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Cornell Engineering

Alumni share thought process behind early career paths

Stephanie Glass ’06
Fractionation Technology Group Head, ExxonMobil

Stephanie Glass ’06 loved chemistry when she was in high school, and so when she visited her older sister who was studying chemical engineering at Lafayette College, she was inspired. “I visited her in a unit operations laboratory… and I just thought it was the coolest thing,” said Glass. “I think that was really what first put the idea in my head to pursue something similar.”

For the Pittsburgh native, choosing a college and career path was somewhat of a science itself. Research, experimentation and discovery would all factor into her life choices. Glass, now a fractionation technology group head at ExxonMobil, would graduate from high school and spend the next 16 years of her life at one school and one company—a testament to her apperception that home is where the heart is.

Glass chose to attend Cornell Engineering after visiting several colleges. “There was just something about Cornell when I stepped on campus. It was exactly what my mental picture of college was,” said Glass, who added that the comradery among students and the university’s strengths in different academic disciplines also attracted her. “I was fairly confident with what I wanted to do but I knew that if I decided chemical engineering wasn’t for me, I wasn’t going to have to pick up and move to another college to have an option to do something else,” she said.

Despite feeling academically challenged her first semester, Glass would quickly adapt and eventually join the Cornell Chorus, become president of the American Institute of Chemical Engineers student chapter, work two jobs and still find time to take riding lessons at the Oxley Equestrian Center.

But it was her time spent working internships that would prove most valuable to Glass’ career ambitions. She would spend each summer at a different company, learning what she did and didn’t want in a job.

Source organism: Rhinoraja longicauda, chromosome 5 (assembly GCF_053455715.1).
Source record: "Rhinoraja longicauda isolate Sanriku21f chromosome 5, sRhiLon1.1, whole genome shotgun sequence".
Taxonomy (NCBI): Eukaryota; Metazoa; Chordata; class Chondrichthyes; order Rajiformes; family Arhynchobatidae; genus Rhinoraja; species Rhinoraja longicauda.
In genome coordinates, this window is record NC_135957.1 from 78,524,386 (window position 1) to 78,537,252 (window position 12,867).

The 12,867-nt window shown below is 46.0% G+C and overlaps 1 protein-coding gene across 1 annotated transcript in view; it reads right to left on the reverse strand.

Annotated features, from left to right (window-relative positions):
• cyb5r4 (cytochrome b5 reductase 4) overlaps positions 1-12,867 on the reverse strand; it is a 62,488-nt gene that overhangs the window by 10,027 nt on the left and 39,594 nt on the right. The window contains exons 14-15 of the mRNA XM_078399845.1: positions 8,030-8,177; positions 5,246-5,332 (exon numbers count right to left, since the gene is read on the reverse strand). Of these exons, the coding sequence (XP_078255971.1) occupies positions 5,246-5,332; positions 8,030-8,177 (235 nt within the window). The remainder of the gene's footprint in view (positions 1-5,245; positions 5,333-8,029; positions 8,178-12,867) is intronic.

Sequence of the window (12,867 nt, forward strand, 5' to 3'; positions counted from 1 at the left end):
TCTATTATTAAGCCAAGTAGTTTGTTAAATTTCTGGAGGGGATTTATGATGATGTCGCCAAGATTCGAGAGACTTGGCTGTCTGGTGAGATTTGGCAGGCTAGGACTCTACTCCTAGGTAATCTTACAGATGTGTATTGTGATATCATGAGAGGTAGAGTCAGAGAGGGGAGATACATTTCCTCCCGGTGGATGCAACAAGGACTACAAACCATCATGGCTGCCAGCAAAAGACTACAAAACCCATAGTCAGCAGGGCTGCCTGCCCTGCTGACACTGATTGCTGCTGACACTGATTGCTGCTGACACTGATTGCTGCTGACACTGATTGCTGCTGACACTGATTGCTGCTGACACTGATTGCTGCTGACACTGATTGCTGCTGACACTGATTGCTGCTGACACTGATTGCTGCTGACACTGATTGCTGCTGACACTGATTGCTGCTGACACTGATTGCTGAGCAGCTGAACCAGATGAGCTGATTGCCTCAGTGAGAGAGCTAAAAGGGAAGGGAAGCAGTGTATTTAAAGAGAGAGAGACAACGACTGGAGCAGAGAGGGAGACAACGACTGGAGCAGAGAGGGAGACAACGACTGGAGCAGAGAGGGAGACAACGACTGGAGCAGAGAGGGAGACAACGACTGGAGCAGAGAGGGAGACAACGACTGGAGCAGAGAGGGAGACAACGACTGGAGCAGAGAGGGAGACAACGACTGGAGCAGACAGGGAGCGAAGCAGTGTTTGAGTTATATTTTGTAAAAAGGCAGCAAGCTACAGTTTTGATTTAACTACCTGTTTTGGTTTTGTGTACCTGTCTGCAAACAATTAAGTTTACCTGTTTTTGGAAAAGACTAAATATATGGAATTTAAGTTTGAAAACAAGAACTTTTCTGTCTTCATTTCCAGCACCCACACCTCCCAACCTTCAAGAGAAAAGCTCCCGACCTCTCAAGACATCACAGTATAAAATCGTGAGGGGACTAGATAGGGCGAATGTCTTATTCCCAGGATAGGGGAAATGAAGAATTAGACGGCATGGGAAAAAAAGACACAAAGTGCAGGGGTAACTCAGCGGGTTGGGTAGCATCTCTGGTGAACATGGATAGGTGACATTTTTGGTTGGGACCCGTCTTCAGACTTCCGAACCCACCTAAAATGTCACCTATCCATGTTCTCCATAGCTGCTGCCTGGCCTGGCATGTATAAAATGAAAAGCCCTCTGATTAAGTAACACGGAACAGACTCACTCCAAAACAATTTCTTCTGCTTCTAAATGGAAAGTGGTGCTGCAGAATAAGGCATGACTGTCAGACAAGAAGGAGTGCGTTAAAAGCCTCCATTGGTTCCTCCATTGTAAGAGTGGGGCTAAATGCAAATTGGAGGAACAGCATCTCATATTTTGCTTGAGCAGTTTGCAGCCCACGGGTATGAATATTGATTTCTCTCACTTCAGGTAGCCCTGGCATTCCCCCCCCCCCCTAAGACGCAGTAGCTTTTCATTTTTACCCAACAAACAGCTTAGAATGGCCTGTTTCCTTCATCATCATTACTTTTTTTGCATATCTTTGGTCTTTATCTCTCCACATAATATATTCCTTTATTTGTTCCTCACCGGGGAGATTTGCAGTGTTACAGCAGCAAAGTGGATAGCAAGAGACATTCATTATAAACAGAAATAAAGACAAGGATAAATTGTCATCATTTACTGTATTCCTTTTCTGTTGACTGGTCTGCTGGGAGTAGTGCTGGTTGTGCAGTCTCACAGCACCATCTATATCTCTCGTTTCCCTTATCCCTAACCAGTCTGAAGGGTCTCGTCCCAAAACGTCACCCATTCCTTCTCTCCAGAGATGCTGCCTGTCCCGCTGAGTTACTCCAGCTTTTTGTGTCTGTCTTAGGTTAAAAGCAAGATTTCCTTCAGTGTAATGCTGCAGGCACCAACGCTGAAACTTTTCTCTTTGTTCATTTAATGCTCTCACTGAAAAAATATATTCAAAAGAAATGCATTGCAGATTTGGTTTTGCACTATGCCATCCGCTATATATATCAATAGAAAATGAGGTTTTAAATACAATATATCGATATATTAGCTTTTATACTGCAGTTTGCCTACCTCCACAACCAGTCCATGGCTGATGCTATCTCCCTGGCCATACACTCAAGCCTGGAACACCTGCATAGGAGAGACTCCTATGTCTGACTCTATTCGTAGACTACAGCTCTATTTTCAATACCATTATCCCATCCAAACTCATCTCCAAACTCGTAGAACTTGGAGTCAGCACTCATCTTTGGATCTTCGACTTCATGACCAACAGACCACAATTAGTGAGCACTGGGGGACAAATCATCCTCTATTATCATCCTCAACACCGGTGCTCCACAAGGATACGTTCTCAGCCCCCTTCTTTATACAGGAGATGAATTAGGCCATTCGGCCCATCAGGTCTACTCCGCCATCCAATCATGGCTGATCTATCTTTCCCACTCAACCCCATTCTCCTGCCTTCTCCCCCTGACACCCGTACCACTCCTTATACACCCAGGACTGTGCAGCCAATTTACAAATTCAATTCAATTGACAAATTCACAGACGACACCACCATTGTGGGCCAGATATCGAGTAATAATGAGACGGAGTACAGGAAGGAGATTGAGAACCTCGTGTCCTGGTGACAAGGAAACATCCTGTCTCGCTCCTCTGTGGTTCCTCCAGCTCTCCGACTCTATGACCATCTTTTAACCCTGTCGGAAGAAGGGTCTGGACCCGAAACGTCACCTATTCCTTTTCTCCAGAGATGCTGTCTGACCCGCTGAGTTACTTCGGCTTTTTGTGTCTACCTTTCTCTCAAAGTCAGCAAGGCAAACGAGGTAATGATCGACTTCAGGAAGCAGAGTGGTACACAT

At the Cornell Center for Materials Research, she spent her summer as a rising sophomore in the Research Experience for Undergraduates program, working on semiconductors and running computer models on compounds like silica and germanium. “I did not like that long-term payoff of research and development,” said Glass. Her next summer was spent at Procter & Gamble as a manufacturing intern. “It was very engineering, but it wasn’t chemical engineering,” she recalled. “I was missing that process chemistry portion.”

Her research and development internship at PepsiCo was perhaps the most surprising to Glass, who had been considering a career in the consumer product industry. There, she researched anti-foaming agents and cleaning procedures. “I thought it would be so cool to go into a store and take a product off the shelf and say, ‘this came from my production line and I can even tell what hour it was produced.’ But what I found was that it wasn’t very fulfilling for me,” said Glass.

It was a conundrum for the rising senior, who now had little time to figure out what she wanted to do for a career. That’s when she took a course from Al Center, a professor of practice who had worked many years as an engineer in the petroleum industry prior to his tenure at Cornell. Glass says Center become a mentor to her, and she began to develop an interest in the petroleum industry as she spent more time discussing it with him. “At some level I previously saw the industry as just producing products like gasoline,” she said. “It wasn’t until the start of my senior year that I saw it more as they were solving a global energy problem.”